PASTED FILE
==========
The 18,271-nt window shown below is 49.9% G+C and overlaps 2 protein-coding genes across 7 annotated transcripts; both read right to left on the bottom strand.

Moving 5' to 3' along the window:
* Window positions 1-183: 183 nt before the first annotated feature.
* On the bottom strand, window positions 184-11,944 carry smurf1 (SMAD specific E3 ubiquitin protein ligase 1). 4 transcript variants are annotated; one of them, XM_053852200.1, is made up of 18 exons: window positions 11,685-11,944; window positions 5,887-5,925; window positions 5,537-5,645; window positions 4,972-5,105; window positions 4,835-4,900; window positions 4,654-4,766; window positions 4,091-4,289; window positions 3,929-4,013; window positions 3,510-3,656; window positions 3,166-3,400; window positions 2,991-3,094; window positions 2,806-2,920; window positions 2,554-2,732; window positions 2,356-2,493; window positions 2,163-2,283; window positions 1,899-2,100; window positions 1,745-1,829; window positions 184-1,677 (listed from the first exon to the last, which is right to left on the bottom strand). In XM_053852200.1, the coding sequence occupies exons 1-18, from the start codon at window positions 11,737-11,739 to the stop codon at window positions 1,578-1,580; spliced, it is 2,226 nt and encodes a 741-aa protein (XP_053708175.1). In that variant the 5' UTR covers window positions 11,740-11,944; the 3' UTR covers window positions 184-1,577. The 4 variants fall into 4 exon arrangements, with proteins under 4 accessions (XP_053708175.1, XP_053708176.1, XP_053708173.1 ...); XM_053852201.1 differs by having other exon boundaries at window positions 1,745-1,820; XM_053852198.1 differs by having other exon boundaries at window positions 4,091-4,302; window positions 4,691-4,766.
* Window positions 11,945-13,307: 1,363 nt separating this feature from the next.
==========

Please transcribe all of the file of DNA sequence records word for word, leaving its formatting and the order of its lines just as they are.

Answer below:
The 18,271-nt window shown below is 49.9% G+C and overlaps 2 protein-coding genes across 7 annotated transcripts; both read right to left on the bottom strand.

Moving 5' to 3' along the window:
* Window positions 1-183: 183 nt before the first annotated feature.
* On the bottom strand, window positions 184-11,944 carry smurf1 (SMAD specific E3 ubiquitin protein ligase 1). 4 transcript variants are annotated; one of them, XM_053852200.1, is made up of 18 exons: window positions 11,685-11,944; window positions 5,887-5,925; window positions 5,537-5,645; window positions 4,972-5,105; window positions 4,835-4,900; window positions 4,654-4,766; window positions 4,091-4,289; window positions 3,929-4,013; window positions 3,510-3,656; window positions 3,166-3,400; window positions 2,991-3,094; window positions 2,806-2,920; window positions 2,554-2,732; window positions 2,356-2,493; window positions 2,163-2,283; window positions 1,899-2,100; window positions 1,745-1,829; window positions 184-1,677 (listed from the first exon to the last, which is right to left on the bottom strand). In XM_053852200.1, the coding sequence occupies exons 1-18, from the start codon at window positions 11,737-11,739 to the stop codon at window positions 1,578-1,580; spliced, it is 2,226 nt and encodes a 741-aa protein (XP_053708175.1). In that variant the 5' UTR covers window positions 11,740-11,944; the 3' UTR covers window positions 184-1,577. The 4 variants fall into 4 exon arrangements, with proteins under 4 accessions (XP_053708175.1, XP_053708176.1, XP_053708173.1 ...); XM_053852201.1 differs by having other exon boundaries at window positions 1,745-1,820; XM_053852198.1 differs by having other exon boundaries at window positions 4,091-4,302; window positions 4,691-4,766.
* Window positions 11,945-13,307: 1,363 nt separating this feature from the next.